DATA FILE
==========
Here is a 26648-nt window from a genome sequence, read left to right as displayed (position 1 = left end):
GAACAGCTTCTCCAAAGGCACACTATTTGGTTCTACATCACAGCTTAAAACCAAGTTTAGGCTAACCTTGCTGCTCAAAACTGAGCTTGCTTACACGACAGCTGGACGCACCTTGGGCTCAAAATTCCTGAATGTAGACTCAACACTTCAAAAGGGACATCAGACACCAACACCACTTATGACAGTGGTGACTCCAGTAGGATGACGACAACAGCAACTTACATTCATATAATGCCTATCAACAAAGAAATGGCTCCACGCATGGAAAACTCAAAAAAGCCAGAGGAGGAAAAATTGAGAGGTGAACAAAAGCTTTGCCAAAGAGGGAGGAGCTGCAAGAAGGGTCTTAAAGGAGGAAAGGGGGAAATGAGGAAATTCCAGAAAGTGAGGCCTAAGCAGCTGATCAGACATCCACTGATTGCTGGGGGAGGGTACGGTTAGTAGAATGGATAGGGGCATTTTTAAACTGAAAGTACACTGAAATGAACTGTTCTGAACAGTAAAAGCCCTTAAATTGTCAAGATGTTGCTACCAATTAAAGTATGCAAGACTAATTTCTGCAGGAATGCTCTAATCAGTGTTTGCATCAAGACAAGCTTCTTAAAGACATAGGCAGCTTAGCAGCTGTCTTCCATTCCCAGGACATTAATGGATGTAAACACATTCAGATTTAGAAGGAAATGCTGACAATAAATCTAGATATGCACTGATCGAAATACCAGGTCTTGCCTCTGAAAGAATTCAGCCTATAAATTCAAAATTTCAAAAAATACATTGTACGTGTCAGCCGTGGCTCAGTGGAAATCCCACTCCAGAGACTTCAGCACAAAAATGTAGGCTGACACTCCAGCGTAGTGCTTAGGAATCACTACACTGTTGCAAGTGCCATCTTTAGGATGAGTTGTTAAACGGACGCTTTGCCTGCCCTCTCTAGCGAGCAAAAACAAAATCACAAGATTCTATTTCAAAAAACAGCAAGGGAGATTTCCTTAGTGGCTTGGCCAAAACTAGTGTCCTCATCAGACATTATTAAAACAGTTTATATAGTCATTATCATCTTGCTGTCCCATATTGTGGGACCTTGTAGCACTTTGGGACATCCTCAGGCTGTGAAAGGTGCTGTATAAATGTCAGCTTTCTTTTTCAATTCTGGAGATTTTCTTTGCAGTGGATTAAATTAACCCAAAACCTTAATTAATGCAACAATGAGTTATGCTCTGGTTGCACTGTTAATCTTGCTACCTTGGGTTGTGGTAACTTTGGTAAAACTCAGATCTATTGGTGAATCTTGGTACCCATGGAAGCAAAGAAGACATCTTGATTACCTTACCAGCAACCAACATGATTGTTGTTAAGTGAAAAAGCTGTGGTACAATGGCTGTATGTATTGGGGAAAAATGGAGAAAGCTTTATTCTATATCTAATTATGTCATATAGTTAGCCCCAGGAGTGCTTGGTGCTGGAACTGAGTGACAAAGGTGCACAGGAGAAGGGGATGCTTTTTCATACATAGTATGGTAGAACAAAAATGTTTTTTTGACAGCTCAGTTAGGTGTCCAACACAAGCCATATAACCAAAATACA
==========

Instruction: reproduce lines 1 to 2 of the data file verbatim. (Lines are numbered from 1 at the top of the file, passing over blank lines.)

Here is a 26648-nt window from a genome sequence, read left to right as displayed (position 1 = left end):
GAACAGCTTCTCCAAAGGCACACTATTTGGTTCTACATCACAGCTTAAAACCAAGTTTAGGCTAACCTTGCTGCTCAAAACTGAGCTTGCTTACACGACAGCTGGACGCACCTTGGGCTCAAAATTCCTGAATGTAGACTCAACACTTCAAAAGGGACATCAGACACCAACACCACTTATGACAGTGGTGACTCCAGTAGGATGACGACAACAGCAACTTACATTCATATAATGCCTATCAACAAAGAAATGGCTCCACGCATGGAAAACTCAAAAAAGCCAGAGGAGGAAAAATTGAGAGGTGAACAAAAGCTTTGCCAAAGAGGGAGGAGCTGCAAGAAGGGTCTTAAAGGAGGAAAGGGGGAAATGAGGAAATTCCAGAAAGTGAGGCCTAAGCAGCTGATCAGACATCCACTGATTGCTGGGGGAGGGTACGGTTAGTAGAATGGATAGGGGCATTTTTAAACTGAAAGTACACTGAAATGAACTGTTCTGAACAGTAAAAGCCCTTAAATTGTCAAGATGTTGCTACCAATTAAAGTATGCAAGACTAATTTCTGCAGGAATGCTCTAATCAGTGTTTGCATCAAGACAAGCTTCTTAAAGACATAGGCAGCTTAGCAGCTGTCTTCCATTCCCAGGACATTAATGGATGTAAACACATTCAGATTTAGAAGGAAATGCTGACAATAAATCTAGATATGCACTGATCGAAATACCAGGTCTTGCCTCTGAAAGAATTCAGCCTATAAATTCAAAATTTCAAAAAATACATTGTACGTGTCAGCCGTGGCTCAGTGGAAATCCCACTCCAGAGACTTCAGCACAAAAATGTAGGCTGACACTCCAGCGTAGTGCTTAGGAATCACTACACTGTTGCAAGTGCCATCTTTAGGATGAGTTGTTAAACGGACGCTTTGCCTGCCCTCTCTAGCGAGCAAAAACAAAATCACAAGATTCTATTTCAAAAAACAGCAAGGGAGATTTCCTTAGTGGCTTGGCCAAAACTAGTGTCCTCATCAGACATTATTAAAACAGTTTATATAGTCATTATCATCTTGCTGTCCCATATTGTGGGACCTTGTAGCACTTTGGGACATCCTCAGGCTGTGAAAGGTGCTGTATAAATGTCAGCTTTCTTTTTCAATTCTGGAGATTTTCTTTGCAGTGGATTAAATTAACCCAAAACCTTAATTAATGCAACAATGAGTTATGCTCTGGTTGCACTGTTAATCTTGCTACCTTGGGTTGTGGTAACTTTGGTAAAACTCAGATCTATTGGTGAATCTTGGTACCCATGGAAGCAAAGAAGACATCTTGATTACCTTACCAGCAACCAACATGATTGTTGTTAAGTGAAAAAGCTGTGGTACAATGGCTGTATGTATTGGGGAAAAATGGAGAAAGCTTTATTCTATATCTAATTATGTCATATAGTTAGCCCCAGGAGTGCTTGGTGCTGGAACTGAGTGACAAAGGTGCACAGGAGAAGGGGATGCTTTTTCATACATAGTATGGTAGAACAAAAATGTTTTTTTGACAGCTCAGTTAGGTGTCCAACACAAGCCATATAACCAAAATACA